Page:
Main content area

Suspended sediment causes feeding current arrests in situ in the glass sponge Aphrocallistes vastus

Grant, Nathan, Matveev, Eugueni, Kahn, Amanda S., Leys, Sally P.
Marine environmental research 2018 v.137 pp. 111-120
Hexactinellida, filtration, sediments, suspended sediment, British Columbia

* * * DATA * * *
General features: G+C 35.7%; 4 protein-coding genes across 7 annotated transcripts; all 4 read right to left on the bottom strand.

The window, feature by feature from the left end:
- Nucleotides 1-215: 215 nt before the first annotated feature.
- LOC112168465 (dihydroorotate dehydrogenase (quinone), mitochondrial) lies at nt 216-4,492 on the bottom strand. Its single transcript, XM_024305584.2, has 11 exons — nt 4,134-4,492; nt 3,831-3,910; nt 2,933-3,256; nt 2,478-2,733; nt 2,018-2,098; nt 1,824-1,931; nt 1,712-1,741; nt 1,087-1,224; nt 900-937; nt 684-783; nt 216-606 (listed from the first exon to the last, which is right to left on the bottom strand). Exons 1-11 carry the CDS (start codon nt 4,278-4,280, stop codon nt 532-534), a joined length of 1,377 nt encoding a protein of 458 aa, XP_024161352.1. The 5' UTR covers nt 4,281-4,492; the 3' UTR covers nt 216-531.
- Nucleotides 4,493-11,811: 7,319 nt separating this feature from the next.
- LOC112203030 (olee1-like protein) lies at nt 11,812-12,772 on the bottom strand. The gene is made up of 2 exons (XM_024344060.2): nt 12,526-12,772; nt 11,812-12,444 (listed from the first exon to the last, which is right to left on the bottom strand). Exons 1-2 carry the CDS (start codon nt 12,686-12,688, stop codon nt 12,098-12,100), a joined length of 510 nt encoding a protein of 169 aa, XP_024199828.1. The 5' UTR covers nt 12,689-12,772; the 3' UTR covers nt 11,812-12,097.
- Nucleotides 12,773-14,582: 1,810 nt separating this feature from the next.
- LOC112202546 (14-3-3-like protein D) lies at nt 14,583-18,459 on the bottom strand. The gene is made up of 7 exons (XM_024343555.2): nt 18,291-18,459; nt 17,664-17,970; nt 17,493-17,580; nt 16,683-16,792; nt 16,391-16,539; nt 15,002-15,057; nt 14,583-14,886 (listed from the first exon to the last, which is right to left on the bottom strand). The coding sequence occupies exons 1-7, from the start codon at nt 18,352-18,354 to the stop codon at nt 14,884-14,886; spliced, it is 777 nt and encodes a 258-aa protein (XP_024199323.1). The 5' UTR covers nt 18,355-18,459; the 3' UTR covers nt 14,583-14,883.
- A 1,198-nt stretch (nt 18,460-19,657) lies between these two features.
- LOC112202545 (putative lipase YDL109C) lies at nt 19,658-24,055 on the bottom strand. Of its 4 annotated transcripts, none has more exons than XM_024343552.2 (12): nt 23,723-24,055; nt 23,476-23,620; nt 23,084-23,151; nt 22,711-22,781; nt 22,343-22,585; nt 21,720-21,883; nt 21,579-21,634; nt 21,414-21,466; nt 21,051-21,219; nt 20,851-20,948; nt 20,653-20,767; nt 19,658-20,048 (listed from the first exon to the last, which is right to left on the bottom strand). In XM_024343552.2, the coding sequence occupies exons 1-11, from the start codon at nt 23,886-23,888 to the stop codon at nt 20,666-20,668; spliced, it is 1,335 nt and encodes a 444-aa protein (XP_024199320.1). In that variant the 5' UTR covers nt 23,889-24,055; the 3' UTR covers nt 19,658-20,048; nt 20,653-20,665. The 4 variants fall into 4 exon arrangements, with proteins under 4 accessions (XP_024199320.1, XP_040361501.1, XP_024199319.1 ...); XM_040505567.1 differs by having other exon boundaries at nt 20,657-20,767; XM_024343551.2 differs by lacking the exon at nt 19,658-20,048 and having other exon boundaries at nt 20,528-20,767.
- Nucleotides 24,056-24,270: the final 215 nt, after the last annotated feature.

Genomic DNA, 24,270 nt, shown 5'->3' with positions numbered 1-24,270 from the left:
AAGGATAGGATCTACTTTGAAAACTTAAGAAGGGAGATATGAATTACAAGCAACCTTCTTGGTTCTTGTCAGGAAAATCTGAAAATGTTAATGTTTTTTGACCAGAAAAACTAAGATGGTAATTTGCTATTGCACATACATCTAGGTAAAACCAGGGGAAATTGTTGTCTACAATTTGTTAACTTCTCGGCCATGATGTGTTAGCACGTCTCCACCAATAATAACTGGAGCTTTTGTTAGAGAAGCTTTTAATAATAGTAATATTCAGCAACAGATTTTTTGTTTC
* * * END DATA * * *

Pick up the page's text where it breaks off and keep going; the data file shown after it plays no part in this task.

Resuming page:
Bottom-contact trawling generates large, moving clouds of suspended sediments that can alter the behaviour of organisms adjacent to trawl paths. While increased suspended sediment concentrations (SSCs) are known to cause glass sponges to arrest filtration in lab studies, the response of sponges to sediment in situ is not yet known. Here we describe arrest behaviours in response to increased SSCs recorded from the glass sponge Aphrocallistes vastus at the Fraser Ridge sponge reef in the Strait of Georgia, British Columbia, Canada. We identified 23 arrests of the sponges’ feeding current during experimental disturbances that raised SSC to between 10 and 80 mg l−1. Single arrests lasted 4.25 ± 1.3 min (±SD) and were characterized by a 2 cm s−1 reduction in feeding current lasting 0.5–3 min (mean 1.91 ± 0.97 min, n = 19). In comparison, coughing arrests varied in length (31 ± 22.89 min) with arrest phases lasting 4–15 min (10.46 ± 5.26 min, n = 4). Coughing arrests showed a distinctive on/off pattern as sponge filtration returned to normal excurrent velocities, distinguishing them from single arrests. The onset of both arrest types was correlated with elevated SSCs (r = −0.83 to −0.92). Natural SSCs at the reef averaged 4.4 mg l−1 and were correlated with tidal flow (r = 0.86 to 0.89). The combined data provide evidence that suspended sediments can stop glass sponge feeding in situ even at SSCs below those known to be generated by trawling.